With Up in Here: Jailing Kids on Chicago’s Other Side, Mark Dostert returns to the detention center where he once volunteered as a student chaplain. Then, interpreting scripture for a cluster of quiet, studious residents came with a sense of duty and idealism. That idealism evaporates his first day on the job. As Dostert quickly realizes, the responsibilities of a “children’s attendant” are those of a jailor. He seems surprised and even offended by every detail of his job. He expected to serve as a kind of cell block counselor, mentoring young boys over games of chess on the value of impulse control while a real guard stood silently in the background. He is appalled at the way Audy Home supervisors run their show: “Children sanitizes the more accurate labels—juveniles or inmates—that we’re instructed not to call the boys…Sleeping in a room must not scar a boy’s soul compared to sleeping in a cell. Glancing into the rectangular brick-walled chambers, hardly wider than my arms’ span, I can’t deny that they are cells, damn it. And in cells live inmates.”
By his own admission, Mark Dostert is an outsider at the Cook County Department of Corrections. A native of suburban Dallas, and a graduate of the Moody Bible Institute with a Masters in early modern European history from the University of North Texas, Dostert was not an obvious choice for the “children’s attendant” position at the Cook County Juvenile Temporary Detention Center. Up in Here, which chronicles the year he spent working at the Audy Home (the detention center’s original and lingering moniker) in the late 1990s, is aware of this mismatch.
In the book, Dostert positions himself as the everyman’s social anthropologist. His allusions to “Chicago’s other side,” and references to Alex Kotlowitz (journalist and author of There Are No Children Here) and William Julius Wilson (famed sociologist of both University of Chicago and Harvard University) do not go unnoticed. But Dostert is the central character in his story, and this ultimately serves to distract the reader. Dostert chalks up his own ineffectiveness as an attendant to the fact that he is white. The kids give him a hard time. He’s an outsider, a “newjack.” But the reader is left wondering: if Dostert’s outsider status disqualifies him from being a good Audy Home attendant, why should it qualify him to write a book on the subject?
Up in Here hits its narrative stride when it shows the interactions between Dostert and the other attendants, or between him and the residents themselves. In an early chapter, an attendant engages Dostert in a discussion on the spiritual origins of racism, encompassing his belief that Eden was found in Africa; Ethiopians are the original Israelites, the people of the Hebrew nation. Dostert listens, transfixed, as the attendant explains, “We’re hated because we’re God’s chosen. See D., the white man took more than our gold and diamonds. He took our identity. We don’t know who we are. If we did, there wouldn’t be so many black kids locked up in this building.”
It’s a compelling passage. Dostert hears Edison out and, in doing so, deepens the character of Attendant Edison. Not just a gruff rule-follower or a renegade rule-breaker (the two molds Dostert uses for his colleagues), Edison has spiritual beliefs and political philosophies. Unfortunately, this early chapter is the book’s high point. The rest of the book devotes too much time to the procedural details of Dostert’s daily “eight hours” at the Audy Home. Too little attention is given to any subject other than Dostert himself.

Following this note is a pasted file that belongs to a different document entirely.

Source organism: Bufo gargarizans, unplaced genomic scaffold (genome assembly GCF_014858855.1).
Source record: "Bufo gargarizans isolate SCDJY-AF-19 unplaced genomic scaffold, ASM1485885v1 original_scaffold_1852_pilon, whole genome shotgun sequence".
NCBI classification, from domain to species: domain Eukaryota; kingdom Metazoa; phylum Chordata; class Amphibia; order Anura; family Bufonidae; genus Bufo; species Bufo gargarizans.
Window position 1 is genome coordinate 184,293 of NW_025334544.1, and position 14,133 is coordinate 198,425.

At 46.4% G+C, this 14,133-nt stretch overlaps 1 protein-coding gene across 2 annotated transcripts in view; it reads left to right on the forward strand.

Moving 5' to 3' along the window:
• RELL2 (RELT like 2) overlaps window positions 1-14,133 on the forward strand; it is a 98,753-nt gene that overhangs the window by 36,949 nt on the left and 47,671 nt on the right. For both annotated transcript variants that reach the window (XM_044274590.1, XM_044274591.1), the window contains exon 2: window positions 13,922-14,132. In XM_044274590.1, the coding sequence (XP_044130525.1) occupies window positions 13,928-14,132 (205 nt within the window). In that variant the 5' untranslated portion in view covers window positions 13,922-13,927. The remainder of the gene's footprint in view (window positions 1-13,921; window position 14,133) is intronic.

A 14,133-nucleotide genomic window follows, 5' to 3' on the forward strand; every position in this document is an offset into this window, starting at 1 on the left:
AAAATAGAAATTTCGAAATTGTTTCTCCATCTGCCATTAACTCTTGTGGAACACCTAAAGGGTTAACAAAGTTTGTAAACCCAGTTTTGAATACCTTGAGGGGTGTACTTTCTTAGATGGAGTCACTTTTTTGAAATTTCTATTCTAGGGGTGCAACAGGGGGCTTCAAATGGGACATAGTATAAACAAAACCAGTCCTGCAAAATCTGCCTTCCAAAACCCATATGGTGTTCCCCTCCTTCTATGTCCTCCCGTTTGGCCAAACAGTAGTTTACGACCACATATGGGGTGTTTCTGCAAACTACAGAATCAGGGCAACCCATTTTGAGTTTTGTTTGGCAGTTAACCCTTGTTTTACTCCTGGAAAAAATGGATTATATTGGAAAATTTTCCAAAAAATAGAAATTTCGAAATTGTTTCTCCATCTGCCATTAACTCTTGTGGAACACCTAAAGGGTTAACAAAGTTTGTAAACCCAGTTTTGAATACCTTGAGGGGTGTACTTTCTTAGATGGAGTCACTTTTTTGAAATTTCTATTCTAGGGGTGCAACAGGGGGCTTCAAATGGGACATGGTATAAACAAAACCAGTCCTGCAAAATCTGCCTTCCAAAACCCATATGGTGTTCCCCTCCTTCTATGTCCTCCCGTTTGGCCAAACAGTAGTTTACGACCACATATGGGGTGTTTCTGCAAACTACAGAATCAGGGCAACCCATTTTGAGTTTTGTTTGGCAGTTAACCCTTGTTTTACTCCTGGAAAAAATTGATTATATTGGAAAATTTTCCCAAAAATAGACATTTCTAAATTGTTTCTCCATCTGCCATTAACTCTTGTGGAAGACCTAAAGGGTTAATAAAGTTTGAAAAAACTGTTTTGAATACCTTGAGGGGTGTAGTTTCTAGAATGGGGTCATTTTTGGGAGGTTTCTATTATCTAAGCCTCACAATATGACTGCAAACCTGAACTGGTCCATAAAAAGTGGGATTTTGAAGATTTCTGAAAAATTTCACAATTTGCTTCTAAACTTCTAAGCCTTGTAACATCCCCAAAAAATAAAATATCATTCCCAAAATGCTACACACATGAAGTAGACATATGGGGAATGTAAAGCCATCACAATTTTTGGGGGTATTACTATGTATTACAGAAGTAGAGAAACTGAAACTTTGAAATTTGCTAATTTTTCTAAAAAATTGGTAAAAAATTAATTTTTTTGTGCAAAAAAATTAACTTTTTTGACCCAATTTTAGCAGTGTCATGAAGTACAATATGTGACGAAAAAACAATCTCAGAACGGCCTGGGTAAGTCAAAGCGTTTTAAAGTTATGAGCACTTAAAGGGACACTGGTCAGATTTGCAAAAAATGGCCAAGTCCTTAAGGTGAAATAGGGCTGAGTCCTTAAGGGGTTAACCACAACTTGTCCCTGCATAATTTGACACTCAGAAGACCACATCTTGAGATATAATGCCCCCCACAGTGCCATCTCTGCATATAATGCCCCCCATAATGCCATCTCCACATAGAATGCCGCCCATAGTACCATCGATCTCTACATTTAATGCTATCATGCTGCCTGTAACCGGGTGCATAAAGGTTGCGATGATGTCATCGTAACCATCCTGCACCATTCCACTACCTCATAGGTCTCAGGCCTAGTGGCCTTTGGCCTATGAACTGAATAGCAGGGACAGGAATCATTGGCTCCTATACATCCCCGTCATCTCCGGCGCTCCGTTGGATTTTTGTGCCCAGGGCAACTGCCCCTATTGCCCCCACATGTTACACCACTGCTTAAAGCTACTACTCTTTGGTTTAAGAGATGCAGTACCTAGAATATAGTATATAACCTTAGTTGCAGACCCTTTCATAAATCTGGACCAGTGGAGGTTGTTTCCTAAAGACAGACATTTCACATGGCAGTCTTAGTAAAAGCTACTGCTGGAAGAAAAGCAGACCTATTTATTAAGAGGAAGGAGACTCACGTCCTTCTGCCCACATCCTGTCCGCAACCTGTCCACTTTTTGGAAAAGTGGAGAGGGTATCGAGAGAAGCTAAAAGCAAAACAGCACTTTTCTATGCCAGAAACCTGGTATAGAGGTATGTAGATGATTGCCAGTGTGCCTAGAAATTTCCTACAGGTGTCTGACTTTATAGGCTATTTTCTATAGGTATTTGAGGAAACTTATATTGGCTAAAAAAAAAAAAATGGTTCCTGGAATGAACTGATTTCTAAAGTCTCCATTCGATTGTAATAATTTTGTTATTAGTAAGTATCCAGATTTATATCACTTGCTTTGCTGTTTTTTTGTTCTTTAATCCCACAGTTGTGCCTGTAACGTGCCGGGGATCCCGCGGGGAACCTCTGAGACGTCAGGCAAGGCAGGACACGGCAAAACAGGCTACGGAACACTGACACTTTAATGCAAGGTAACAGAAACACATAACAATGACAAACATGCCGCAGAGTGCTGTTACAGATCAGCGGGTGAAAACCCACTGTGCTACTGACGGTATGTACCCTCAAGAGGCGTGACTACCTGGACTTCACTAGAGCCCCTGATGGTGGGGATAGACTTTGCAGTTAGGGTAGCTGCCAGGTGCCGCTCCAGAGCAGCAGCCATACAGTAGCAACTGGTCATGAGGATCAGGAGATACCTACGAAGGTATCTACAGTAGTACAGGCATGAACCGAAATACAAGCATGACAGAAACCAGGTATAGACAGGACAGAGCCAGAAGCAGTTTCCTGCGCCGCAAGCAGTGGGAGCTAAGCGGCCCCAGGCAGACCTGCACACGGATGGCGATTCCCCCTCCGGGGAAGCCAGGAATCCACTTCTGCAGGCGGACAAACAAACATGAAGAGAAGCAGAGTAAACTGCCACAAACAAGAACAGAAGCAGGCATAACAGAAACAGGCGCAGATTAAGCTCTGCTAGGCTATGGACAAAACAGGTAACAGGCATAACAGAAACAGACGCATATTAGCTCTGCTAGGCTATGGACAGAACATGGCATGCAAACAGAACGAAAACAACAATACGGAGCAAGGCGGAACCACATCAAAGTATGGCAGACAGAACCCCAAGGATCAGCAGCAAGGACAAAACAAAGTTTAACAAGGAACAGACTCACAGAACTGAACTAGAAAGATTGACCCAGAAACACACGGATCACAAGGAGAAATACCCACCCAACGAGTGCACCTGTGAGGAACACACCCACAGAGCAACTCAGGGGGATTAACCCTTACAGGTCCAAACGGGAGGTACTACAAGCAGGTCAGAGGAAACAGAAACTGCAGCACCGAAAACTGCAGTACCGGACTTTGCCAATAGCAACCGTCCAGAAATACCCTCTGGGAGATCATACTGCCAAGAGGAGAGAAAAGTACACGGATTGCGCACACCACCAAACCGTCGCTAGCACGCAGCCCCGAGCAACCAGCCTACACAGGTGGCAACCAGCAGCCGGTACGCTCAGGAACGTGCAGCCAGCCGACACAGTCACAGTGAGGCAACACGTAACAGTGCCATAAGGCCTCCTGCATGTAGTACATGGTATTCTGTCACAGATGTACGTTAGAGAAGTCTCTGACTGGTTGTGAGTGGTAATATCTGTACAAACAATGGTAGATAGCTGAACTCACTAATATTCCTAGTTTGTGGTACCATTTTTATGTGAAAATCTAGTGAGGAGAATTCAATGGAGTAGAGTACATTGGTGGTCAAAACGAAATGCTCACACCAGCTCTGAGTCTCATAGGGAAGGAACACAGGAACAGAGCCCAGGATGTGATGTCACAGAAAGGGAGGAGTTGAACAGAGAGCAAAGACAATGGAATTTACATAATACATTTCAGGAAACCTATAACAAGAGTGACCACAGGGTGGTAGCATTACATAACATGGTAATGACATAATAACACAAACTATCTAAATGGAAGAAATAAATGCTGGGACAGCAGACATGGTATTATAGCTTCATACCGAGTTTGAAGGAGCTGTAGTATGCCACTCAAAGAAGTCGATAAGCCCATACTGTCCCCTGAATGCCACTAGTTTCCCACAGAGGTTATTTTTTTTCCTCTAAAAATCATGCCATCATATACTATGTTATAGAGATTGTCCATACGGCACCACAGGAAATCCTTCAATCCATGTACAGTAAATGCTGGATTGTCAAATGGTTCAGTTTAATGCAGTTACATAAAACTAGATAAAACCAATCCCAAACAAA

Dostert tries—through vignette scenes of card games and confinement, medical transfers and recreation hour—to humanize the characters that cross his path. But some combination of his admittedly crushed idealism and his rigidly chronological style of writing prevents that human element from coming through. Up in Here is uncomfortably focused on Dostert’s own humiliation, “Retaining my dignity by not taking shit from children…now seems my only possible mission here.”
Dostert lasts a year on the job before he decides that he was never meant to succeed in the Audy Home—for success would entail molding to Cook County’s masculine ideal of a rule-enforcing, detached, and ever-appropriate attendant. “The Audy Home goads us to such—wishing bad upon kids who have already had more bad happen to them than the rest of us combined. I’m not Mother Teresa after all,” he writes.
More than that, Dostert is no social scientist, no William Julius Wilson. He has little to offer in the way of structural critique. The Cook County Juvenile Temporary Detention Center is the largest of its kind. It is under constant fire for overcrowding, mistreatment of residents, lack of transparency, and general conditions that violate both federal code and basic common sense. Dostert pays some attention to the administrative shuffle and passes judgment on the attendants he sees as “too rough” with the kids. But he comes short of a cogent, critical look at the detention system itself.
Where the book shies away from structural critique, it should make up for it in unlocking characters., to allow the Chicago of “conventions, parades and postcards” to begin to see the Chicago that jails kids, the Chicago that Dostert considers “the other side.”
To be an effective attendant, Dostert doesn’t have to be Mother Teresa. To be an effective armchair sociologist, he doesn’t even have to be William Julius Wilson. But for an effective book, Dostert would need to offer a take on his surroundings that reached beyond his immediate experience, something Up in Here barely achieves.
Mark Dostert, Up in Here: Jailing Kids on Chicago’s Other Side. University of Iowa Press. 254 pages.